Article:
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As part of an ongoing effort to make content more accessible, LAM will be making select stories available to readers in Spanish.

BY LESLIE WREN, ASLA

FROM THE JULY 2021 ISSUE OF LANDSCAPE ARCHITECTURE MAGAZINE.

 

Annette Wilkus, FASLA, remembers a meeting of the Teardrop Park construction management team in the early 2000s. The clients, Battery Park City Authority and Battery Park City Parks Conservancy, had inquired how their maintenance staff would safely tend the plantings of Rocky Slope, a tall and steep boulder embankment south of the Ice-Water Wall, a weeping rock formation representing the natural geology of the New York area. Wilkus, a landscape architect then with Mathews Nielsen Landscape Architects (MNLA), was serving as the landscape architecture inspector, a subconsultant to the construction manager, and immediately recognized that maintenance of this feature would not be safe without a design intervention. She and Laura Solano, FASLA, a partner at Michael Van Valkenburgh Associates, the project’s landscape architect, collaborated with a structural engineer to deliver an inventive solution: a series of hurricane ties in subsurface concrete anchors, invisible to recreational park users but accessible to park staff, for safely rappelling up and down the slope using a harness.

That experience was eye-opening for Wilkus: “Designs now are so incredibly complicated, much more than they ever used to be. And owners fall in love with the design because there are always very pretty pictures, but they never think about how something is going to be maintained.” Teardrop Park’s clients demonstrated both foresight and concern for the maintenance staff and showed Wilkus why landscape architects needed to be more informed in that approach to practice. In 2005, she launched her own firm, SiteWorks, to specialize in life-cycle consulting for the planning, design, construction, and management of high-performance landscapes. And from the beginning, Wilkus established the firm’s fundamental approach with the motto “safety first.” (more…)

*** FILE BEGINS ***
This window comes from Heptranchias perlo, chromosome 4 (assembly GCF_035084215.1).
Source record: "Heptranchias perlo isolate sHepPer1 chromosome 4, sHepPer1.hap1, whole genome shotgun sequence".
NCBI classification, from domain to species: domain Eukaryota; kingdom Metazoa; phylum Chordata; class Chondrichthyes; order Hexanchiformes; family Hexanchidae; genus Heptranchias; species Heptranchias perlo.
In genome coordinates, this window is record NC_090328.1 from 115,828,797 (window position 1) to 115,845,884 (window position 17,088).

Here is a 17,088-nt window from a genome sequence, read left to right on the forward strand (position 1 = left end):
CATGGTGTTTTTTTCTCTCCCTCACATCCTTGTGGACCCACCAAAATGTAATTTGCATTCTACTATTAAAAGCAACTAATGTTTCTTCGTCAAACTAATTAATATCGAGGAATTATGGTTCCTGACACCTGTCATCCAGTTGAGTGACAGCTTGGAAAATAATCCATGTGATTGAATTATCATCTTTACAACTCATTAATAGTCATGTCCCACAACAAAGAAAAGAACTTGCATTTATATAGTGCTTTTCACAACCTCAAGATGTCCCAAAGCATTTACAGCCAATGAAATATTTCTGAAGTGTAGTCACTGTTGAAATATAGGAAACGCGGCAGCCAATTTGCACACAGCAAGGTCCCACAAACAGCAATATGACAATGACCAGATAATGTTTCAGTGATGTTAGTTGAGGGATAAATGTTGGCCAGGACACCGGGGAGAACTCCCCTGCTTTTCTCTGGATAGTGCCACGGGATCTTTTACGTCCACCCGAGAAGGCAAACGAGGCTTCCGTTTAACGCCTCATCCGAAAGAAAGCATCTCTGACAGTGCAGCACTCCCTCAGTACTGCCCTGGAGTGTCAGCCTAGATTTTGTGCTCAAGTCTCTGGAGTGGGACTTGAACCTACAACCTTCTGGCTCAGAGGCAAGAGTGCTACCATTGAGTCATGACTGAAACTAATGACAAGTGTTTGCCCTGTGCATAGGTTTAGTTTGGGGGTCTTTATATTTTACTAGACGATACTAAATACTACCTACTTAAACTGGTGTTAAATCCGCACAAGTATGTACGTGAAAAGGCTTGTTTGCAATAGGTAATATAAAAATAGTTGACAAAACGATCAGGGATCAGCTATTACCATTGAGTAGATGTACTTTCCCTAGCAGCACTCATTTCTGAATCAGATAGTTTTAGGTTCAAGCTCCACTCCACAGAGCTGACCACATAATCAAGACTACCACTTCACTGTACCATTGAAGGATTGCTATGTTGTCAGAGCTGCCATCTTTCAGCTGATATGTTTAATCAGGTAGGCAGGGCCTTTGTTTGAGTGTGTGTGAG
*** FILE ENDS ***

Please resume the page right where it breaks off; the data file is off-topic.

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REVIEWED BY AMBER N. WILEY

FROM THE JANUARY 2019 ISSUE OF LANDSCAPE ARCHITECTURE MAGAZINE.

 

New Orleans is ubiquitous in our collective imagination because of its robust sense of place. Tourism brochures and conference programs essentialize the city—its food, music, architecture, and nightlife. In Cityscapes of New Orleans, the geographer Richard Campanella implores the reader to observe the city, mind the details, and ask questions gleaned from tiny clues. He does this by presenting a series of vignettes that span the 300-year history of New Orleans. Campanella argues that there are always new lessons to learn from each discovery, lessons that can guide us about how to exist within the particular cultural geography of New Orleans. (more…)

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